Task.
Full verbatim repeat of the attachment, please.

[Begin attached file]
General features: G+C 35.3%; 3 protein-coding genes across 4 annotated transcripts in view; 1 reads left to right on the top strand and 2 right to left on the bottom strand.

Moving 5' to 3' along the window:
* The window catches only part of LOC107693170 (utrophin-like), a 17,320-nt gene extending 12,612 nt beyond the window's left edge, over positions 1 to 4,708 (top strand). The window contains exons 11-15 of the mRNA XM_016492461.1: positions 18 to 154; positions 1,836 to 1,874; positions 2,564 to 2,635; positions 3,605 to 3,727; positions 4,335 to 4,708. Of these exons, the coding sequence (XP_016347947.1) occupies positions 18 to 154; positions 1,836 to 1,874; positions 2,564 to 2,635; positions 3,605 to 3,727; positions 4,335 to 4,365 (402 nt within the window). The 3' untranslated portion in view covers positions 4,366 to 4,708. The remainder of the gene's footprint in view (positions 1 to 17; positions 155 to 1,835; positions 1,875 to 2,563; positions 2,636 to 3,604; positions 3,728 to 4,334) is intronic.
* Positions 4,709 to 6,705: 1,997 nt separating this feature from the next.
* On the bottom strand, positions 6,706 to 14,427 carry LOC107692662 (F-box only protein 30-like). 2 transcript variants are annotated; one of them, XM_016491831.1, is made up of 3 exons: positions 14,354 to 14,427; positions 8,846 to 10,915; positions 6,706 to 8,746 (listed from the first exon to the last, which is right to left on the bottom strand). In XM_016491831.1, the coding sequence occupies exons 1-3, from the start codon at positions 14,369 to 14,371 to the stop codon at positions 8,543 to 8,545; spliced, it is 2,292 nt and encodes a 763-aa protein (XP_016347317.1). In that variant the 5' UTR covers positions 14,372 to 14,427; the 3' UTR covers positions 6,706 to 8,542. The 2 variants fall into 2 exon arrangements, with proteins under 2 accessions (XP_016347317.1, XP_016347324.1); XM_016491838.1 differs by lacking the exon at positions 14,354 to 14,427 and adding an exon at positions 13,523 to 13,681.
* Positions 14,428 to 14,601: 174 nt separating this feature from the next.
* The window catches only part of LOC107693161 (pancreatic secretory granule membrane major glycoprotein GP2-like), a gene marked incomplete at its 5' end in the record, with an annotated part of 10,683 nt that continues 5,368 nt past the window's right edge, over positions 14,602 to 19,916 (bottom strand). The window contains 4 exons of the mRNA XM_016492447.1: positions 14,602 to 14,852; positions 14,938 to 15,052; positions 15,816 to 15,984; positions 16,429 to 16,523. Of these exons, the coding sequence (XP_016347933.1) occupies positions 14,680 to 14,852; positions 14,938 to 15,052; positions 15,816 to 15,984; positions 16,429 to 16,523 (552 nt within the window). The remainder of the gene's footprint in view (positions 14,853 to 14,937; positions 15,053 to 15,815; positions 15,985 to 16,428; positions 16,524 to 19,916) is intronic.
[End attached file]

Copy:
General features: G+C 35.3%; 3 protein-coding genes across 4 annotated transcripts in view; 1 reads left to right on the top strand and 2 right to left on the bottom strand.

Moving 5' to 3' along the window:
* The window catches only part of LOC107693170 (utrophin-like), a 17,320-nt gene extending 12,612 nt beyond the window's left edge, over positions 1 to 4,708 (top strand). The window contains exons 11-15 of the mRNA XM_016492461.1: positions 18 to 154; positions 1,836 to 1,874; positions 2,564 to 2,635; positions 3,605 to 3,727; positions 4,335 to 4,708. Of these exons, the coding sequence (XP_016347947.1) occupies positions 18 to 154; positions 1,836 to 1,874; positions 2,564 to 2,635; positions 3,605 to 3,727; positions 4,335 to 4,365 (402 nt within the window). The 3' untranslated portion in view covers positions 4,366 to 4,708. The remainder of the gene's footprint in view (positions 1 to 17; positions 155 to 1,835; positions 1,875 to 2,563; positions 2,636 to 3,604; positions 3,728 to 4,334) is intronic.
* Positions 4,709 to 6,705: 1,997 nt separating this feature from the next.
* On the bottom strand, positions 6,706 to 14,427 carry LOC107692662 (F-box only protein 30-like). 2 transcript variants are annotated; one of them, XM_016491831.1, is made up of 3 exons: positions 14,354 to 14,427; positions 8,846 to 10,915; positions 6,706 to 8,746 (listed from the first exon to the last, which is right to left on the bottom strand). In XM_016491831.1, the coding sequence occupies exons 1-3, from the start codon at positions 14,369 to 14,371 to the stop codon at positions 8,543 to 8,545; spliced, it is 2,292 nt and encodes a 763-aa protein (XP_016347317.1). In that variant the 5' UTR covers positions 14,372 to 14,427; the 3' UTR covers positions 6,706 to 8,542. The 2 variants fall into 2 exon arrangements, with proteins under 2 accessions (XP_016347317.1, XP_016347324.1); XM_016491838.1 differs by lacking the exon at positions 14,354 to 14,427 and adding an exon at positions 13,523 to 13,681.
* Positions 14,428 to 14,601: 174 nt separating this feature from the next.
* The window catches only part of LOC107693161 (pancreatic secretory granule membrane major glycoprotein GP2-like), a gene marked incomplete at its 5' end in the record, with an annotated part of 10,683 nt that continues 5,368 nt past the window's right edge, over positions 14,602 to 19,916 (bottom strand). The window contains 4 exons of the mRNA XM_016492447.1: positions 14,602 to 14,852; positions 14,938 to 15,052; positions 15,816 to 15,984; positions 16,429 to 16,523. Of these exons, the coding sequence (XP_016347933.1) occupies positions 14,680 to 14,852; positions 14,938 to 15,052; positions 15,816 to 15,984; positions 16,429 to 16,523 (552 nt within the window). The remainder of the gene's footprint in view (positions 14,853 to 14,937; positions 15,053 to 15,815; positions 15,985 to 16,428; positions 16,524 to 19,916) is intronic.